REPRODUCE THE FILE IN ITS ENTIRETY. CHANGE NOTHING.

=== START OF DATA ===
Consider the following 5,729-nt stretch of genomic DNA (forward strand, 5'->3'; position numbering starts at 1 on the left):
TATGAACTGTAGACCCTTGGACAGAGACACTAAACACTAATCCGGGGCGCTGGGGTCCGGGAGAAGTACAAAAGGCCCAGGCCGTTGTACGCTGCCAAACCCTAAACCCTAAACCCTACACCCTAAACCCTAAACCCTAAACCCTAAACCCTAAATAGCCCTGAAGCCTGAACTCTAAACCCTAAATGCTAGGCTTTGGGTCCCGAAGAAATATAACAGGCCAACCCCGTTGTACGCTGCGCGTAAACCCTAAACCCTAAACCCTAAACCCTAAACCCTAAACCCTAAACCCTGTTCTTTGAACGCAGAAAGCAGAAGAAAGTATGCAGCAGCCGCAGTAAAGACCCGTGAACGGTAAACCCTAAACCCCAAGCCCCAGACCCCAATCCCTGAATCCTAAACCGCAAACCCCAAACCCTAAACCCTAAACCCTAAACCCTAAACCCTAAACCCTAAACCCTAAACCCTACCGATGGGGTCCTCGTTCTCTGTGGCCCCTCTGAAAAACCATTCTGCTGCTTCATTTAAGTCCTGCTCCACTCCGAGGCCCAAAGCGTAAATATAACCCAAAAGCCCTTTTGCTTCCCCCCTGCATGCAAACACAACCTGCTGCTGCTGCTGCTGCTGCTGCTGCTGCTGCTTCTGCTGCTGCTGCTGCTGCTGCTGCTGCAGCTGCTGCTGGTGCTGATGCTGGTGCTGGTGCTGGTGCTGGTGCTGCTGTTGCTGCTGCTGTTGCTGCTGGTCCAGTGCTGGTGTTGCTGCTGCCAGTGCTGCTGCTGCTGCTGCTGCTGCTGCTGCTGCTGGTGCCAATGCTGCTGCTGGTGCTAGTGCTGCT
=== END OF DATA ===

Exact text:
Consider the following 5,729-nt stretch of genomic DNA (forward strand, 5'->3'; position numbering starts at 1 on the left):
TATGAACTGTAGACCCTTGGACAGAGACACTAAACACTAATCCGGGGCGCTGGGGTCCGGGAGAAGTACAAAAGGCCCAGGCCGTTGTACGCTGCCAAACCCTAAACCCTAAACCCTACACCCTAAACCCTAAACCCTAAACCCTAAACCCTAAATAGCCCTGAAGCCTGAACTCTAAACCCTAAATGCTAGGCTTTGGGTCCCGAAGAAATATAACAGGCCAACCCCGTTGTACGCTGCGCGTAAACCCTAAACCCTAAACCCTAAACCCTAAACCCTAAACCCTAAACCCTGTTCTTTGAACGCAGAAAGCAGAAGAAAGTATGCAGCAGCCGCAGTAAAGACCCGTGAACGGTAAACCCTAAACCCCAAGCCCCAGACCCCAATCCCTGAATCCTAAACCGCAAACCCCAAACCCTAAACCCTAAACCCTAAACCCTAAACCCTAAACCCTAAACCCTAAACCCTACCGATGGGGTCCTCGTTCTCTGTGGCCCCTCTGAAAAACCATTCTGCTGCTTCATTTAAGTCCTGCTCCACTCCGAGGCCCAAAGCGTAAATATAACCCAAAAGCCCTTTTGCTTCCCCCCTGCATGCAAACACAACCTGCTGCTGCTGCTGCTGCTGCTGCTGCTGCTGCTTCTGCTGCTGCTGCTGCTGCTGCTGCTGCAGCTGCTGCTGGTGCTGATGCTGGTGCTGGTGCTGGTGCTGGTGCTGCTGTTGCTGCTGCTGTTGCTGCTGGTCCAGTGCTGGTGTTGCTGCTGCCAGTGCTGCTGCTGCTGCTGCTGCTGCTGCTGCTGCTGGTGCCAATGCTGCTGCTGGTGCTAGTGCTGCT